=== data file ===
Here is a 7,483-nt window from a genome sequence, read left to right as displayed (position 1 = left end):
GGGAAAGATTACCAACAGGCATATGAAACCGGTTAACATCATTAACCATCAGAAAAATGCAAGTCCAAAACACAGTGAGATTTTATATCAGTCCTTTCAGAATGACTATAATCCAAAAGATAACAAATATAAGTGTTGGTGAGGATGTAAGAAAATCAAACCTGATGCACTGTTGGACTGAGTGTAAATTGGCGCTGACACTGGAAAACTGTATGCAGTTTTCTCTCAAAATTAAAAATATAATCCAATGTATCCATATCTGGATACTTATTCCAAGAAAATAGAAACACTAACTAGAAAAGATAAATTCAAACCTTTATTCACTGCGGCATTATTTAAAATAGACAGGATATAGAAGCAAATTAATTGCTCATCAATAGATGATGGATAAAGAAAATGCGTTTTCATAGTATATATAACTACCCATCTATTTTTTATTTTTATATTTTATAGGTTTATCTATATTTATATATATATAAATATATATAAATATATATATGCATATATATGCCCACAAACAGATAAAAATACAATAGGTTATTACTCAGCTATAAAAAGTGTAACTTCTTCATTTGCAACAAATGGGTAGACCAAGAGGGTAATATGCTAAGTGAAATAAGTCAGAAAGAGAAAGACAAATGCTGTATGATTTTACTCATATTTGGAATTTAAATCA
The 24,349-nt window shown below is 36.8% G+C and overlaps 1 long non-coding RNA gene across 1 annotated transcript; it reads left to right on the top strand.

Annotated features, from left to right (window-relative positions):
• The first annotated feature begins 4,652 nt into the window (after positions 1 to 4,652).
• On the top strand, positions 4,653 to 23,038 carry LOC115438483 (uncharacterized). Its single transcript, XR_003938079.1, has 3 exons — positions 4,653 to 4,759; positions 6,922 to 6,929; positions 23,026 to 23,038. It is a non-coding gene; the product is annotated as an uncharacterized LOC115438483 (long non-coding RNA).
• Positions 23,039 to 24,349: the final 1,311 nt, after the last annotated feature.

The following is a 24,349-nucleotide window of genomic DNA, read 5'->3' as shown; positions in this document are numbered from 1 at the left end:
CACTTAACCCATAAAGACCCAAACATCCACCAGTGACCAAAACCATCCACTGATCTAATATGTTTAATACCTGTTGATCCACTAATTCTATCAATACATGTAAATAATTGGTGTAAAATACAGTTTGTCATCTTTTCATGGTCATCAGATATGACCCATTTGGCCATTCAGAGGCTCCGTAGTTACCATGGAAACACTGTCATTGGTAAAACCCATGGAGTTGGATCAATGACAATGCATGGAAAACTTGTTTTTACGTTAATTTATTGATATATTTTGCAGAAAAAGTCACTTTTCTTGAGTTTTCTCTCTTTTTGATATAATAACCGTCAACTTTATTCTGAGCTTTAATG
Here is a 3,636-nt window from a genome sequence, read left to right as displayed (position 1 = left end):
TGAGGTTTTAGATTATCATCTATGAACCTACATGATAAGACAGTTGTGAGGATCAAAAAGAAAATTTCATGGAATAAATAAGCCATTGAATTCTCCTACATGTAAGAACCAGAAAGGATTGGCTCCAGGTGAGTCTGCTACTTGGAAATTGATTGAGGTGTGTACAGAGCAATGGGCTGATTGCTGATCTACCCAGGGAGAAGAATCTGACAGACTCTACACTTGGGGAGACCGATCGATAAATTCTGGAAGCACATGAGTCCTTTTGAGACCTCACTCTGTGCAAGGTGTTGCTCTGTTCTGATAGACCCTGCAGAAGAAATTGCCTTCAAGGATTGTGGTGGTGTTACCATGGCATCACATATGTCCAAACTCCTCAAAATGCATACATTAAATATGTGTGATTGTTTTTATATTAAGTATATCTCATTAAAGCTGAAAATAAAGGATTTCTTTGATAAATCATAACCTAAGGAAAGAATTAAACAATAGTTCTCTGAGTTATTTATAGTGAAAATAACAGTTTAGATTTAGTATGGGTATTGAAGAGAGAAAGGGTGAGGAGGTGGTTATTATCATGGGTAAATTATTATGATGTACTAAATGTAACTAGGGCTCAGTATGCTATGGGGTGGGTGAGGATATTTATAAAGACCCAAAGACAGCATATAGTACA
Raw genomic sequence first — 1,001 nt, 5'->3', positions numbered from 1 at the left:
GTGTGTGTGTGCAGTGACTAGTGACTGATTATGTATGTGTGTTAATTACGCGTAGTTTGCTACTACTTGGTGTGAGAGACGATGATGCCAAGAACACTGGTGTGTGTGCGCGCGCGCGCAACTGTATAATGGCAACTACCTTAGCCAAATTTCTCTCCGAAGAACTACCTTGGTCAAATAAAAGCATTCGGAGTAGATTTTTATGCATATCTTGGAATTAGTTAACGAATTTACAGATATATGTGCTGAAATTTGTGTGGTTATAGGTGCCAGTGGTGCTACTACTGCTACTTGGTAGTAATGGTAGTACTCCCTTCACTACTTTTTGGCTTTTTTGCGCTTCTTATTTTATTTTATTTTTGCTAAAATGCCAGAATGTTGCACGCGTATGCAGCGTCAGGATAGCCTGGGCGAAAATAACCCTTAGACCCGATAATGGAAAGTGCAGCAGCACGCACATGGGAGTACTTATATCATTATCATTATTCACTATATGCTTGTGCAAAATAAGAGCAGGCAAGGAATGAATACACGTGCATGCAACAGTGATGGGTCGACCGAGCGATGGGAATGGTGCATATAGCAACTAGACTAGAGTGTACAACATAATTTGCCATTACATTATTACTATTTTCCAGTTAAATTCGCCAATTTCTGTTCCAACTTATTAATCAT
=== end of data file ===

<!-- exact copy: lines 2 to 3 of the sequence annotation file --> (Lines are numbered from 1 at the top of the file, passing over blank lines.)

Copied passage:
GGGAAAGATTACCAACAGGCATATGAAACCGGTTAACATCATTAACCATCAGAAAAATGCAAGTCCAAAACACAGTGAGATTTTATATCAGTCCTTTCAGAATGACTATAATCCAAAAGATAACAAATATAAGTGTTGGTGAGGATGTAAGAAAATCAAACCTGATGCACTGTTGGACTGAGTGTAAATTGGCGCTGACACTGGAAAACTGTATGCAGTTTTCTCTCAAAATTAAAAATATAATCCAATGTATCCATATCTGGATACTTATTCCAAGAAAATAGAAACACTAACTAGAAAAGATAAATTCAAACCTTTATTCACTGCGGCATTATTTAAAATAGACAGGATATAGAAGCAAATTAATTGCTCATCAATAGATGATGGATAAAGAAAATGCGTTTTCATAGTATATATAACTACCCATCTATTTTTTATTTTTATATTTTATAGGTTTATCTATATTTATATATATATAAATATATATAAATATATATATGCATATATATGCCCACAAACAGATAAAAATACAATAGGTTATTACTCAGCTATAAAAAGTGTAACTTCTTCATTTGCAACAAATGGGTAGACCAAGAGGGTAATATGCTAAGTGAAATAAGTCAGAAAGAGAAAGACAAATGCTGTATGATTTTACTCATATTTGGAATTTAAATCA
The 24,349-nt window shown below is 36.8% G+C and overlaps 1 long non-coding RNA gene across 1 annotated transcript; it reads left to right on the top strand.